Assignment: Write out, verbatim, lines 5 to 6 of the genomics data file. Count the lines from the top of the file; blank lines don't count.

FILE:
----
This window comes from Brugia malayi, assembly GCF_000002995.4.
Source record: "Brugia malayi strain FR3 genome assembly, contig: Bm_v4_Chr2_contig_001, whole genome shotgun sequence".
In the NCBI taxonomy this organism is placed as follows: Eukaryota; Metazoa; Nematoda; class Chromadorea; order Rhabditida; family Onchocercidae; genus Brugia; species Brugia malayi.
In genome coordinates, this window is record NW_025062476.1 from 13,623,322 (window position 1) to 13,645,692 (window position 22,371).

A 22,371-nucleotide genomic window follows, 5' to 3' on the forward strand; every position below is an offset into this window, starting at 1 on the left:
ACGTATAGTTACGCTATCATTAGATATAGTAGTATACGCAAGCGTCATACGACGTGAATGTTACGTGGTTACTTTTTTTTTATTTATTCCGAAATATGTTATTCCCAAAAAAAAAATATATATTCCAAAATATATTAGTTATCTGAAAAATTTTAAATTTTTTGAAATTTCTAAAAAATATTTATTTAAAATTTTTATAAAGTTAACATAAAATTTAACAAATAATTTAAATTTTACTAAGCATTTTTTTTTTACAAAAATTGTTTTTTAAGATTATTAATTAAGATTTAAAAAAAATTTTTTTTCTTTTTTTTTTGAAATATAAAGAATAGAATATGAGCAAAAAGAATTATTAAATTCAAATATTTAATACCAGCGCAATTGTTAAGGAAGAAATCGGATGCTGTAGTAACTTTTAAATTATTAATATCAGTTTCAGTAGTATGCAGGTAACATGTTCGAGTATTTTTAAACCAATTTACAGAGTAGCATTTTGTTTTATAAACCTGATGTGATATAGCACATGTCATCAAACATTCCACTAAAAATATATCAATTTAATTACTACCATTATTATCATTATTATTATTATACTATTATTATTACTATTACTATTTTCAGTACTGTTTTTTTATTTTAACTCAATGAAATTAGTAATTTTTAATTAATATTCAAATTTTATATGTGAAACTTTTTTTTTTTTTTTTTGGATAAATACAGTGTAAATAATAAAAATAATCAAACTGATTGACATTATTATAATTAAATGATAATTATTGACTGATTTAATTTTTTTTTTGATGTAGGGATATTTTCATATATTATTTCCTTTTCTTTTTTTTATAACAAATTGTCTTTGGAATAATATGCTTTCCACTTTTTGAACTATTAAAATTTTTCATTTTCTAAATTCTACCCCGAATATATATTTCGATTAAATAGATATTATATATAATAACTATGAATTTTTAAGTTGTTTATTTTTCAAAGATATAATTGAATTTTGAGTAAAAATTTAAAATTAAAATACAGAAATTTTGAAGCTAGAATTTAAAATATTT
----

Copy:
A 22,371-nucleotide genomic window follows, 5' to 3' on the forward strand; every position below is an offset into this window, starting at 1 on the left:
ACGTATAGTTACGCTATCATTAGATATAGTAGTATACGCAAGCGTCATACGACGTGAATGTTACGTGGTTACTTTTTTTTTATTTATTCCGAAATATGTTATTCCCAAAAAAAAAATATATATTCCAAAATATATTAGTTATCTGAAAAATTTTAAATTTTTTGAAATTTCTAAAAAATATTTATTTAAAATTTTTATAAAGTTAACATAAAATTTAACAAATAATTTAAATTTTACTAAGCATTTTTTTTTTACAAAAATTGTTTTTTAAGATTATTAATTAAGATTTAAAAAAAATTTTTTTTCTTTTTTTTTTGAAATATAAAGAATAGAATATGAGCAAAAAGAATTATTAAATTCAAATATTTAATACCAGCGCAATTGTTAAGGAAGAAATCGGATGCTGTAGTAACTTTTAAATTATTAATATCAGTTTCAGTAGTATGCAGGTAACATGTTCGAGTATTTTTAAACCAATTTACAGAGTAGCATTTTGTTTTATAAACCTGATGTGATATAGCACATGTCATCAAACATTCCACTAAAAATATATCAATTTAATTACTACCATTATTATCATTATTATTATTATACTATTATTATTACTATTACTATTTTCAGTACTGTTTTTTTATTTTAACTCAATGAAATTAGTAATTTTTAATTAATATTCAAATTTTATATGTGAAACTTTTTTTTTTTTTTTTTGGATAAATACAGTGTAAATAATAAAAATAATCAAACTGATTGACATTATTATAATTAAATGATAATTATTGACTGATTTAATTTTTTTTTTGATGTAGGGATATTTTCATATATTATTTCCTTTTCTTTTTTTTATAACAAATTGTCTTTGGAATAATATGCTTTCCACTTTTTGAACTATTAAAATTTTTCATTTTCTAAATTCTACCCCGAATATATATTTCGATTAAATAGATATTATATATAATAACTATGAATTTTTAAGTTGTTTATTTTTCAAAGATATAATTGAATTTTGAGTAAAAATTTAAAATTAAAATACAGAAATTTTGAAGCTAGAATTTAAAATATTT